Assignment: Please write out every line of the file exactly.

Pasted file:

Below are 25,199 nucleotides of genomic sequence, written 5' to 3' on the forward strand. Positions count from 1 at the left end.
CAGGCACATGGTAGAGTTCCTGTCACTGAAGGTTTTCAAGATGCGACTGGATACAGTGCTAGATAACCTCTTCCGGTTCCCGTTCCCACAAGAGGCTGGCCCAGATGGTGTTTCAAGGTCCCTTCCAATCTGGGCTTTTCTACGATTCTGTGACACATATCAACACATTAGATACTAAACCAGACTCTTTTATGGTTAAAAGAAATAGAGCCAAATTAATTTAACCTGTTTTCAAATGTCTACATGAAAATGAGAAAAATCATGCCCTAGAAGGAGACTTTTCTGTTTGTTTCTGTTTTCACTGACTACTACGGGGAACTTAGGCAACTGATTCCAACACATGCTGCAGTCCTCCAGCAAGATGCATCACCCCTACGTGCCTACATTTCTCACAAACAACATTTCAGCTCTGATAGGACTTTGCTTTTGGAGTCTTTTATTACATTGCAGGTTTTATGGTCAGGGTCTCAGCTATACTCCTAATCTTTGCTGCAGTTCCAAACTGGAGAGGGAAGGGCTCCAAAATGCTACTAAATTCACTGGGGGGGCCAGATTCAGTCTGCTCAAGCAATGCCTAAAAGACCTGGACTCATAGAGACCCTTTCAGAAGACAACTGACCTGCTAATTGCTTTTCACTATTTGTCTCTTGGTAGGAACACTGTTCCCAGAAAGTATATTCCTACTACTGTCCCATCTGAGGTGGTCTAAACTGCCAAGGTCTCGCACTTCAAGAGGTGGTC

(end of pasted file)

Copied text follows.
Below are 25,199 nucleotides of genomic sequence, written 5' to 3' on the forward strand. Positions count from 1 at the left end.
CAGGCACATGGTAGAGTTCCTGTCACTGAAGGTTTTCAAGATGCGACTGGATACAGTGCTAGATAACCTCTTCCGGTTCCCGTTCCCACAAGAGGCTGGCCCAGATGGTGTTTCAAGGTCCCTTCCAATCTGGGCTTTTCTACGATTCTGTGACACATATCAACACATTAGATACTAAACCAGACTCTTTTATGGTTAAAAGAAATAGAGCCAAATTAATTTAACCTGTTTTCAAATGTCTACATGAAAATGAGAAAAATCATGCCCTAGAAGGAGACTTTTCTGTTTGTTTCTGTTTTCACTGACTACTACGGGGAACTTAGGCAACTGATTCCAACACATGCTGCAGTCCTCCAGCAAGATGCATCACCCCTACGTGCCTACATTTCTCACAAACAACATTTCAGCTCTGATAGGACTTTGCTTTTGGAGTCTTTTATTACATTGCAGGTTTTATGGTCAGGGTCTCAGCTATACTCCTAATCTTTGCTGCAGTTCCAAACTGGAGAGGGAAGGGCTCCAAAATGCTACTAAATTCACTGGGGGGGCCAGATTCAGTCTGCTCAAGCAATGCCTAAAAGACCTGGACTCATAGAGACCCTTTCAGAAGACAACTGACCTGCTAATTGCTTTTCACTATTTGTCTCTTGGTAGGAACACTGTTCCCAGAAAGTATATTCCTACTACTGTCCCATCTGAGGTGGTCTAAACTGCCAAGGTCTCGCACTTCAAGAGGTGGTC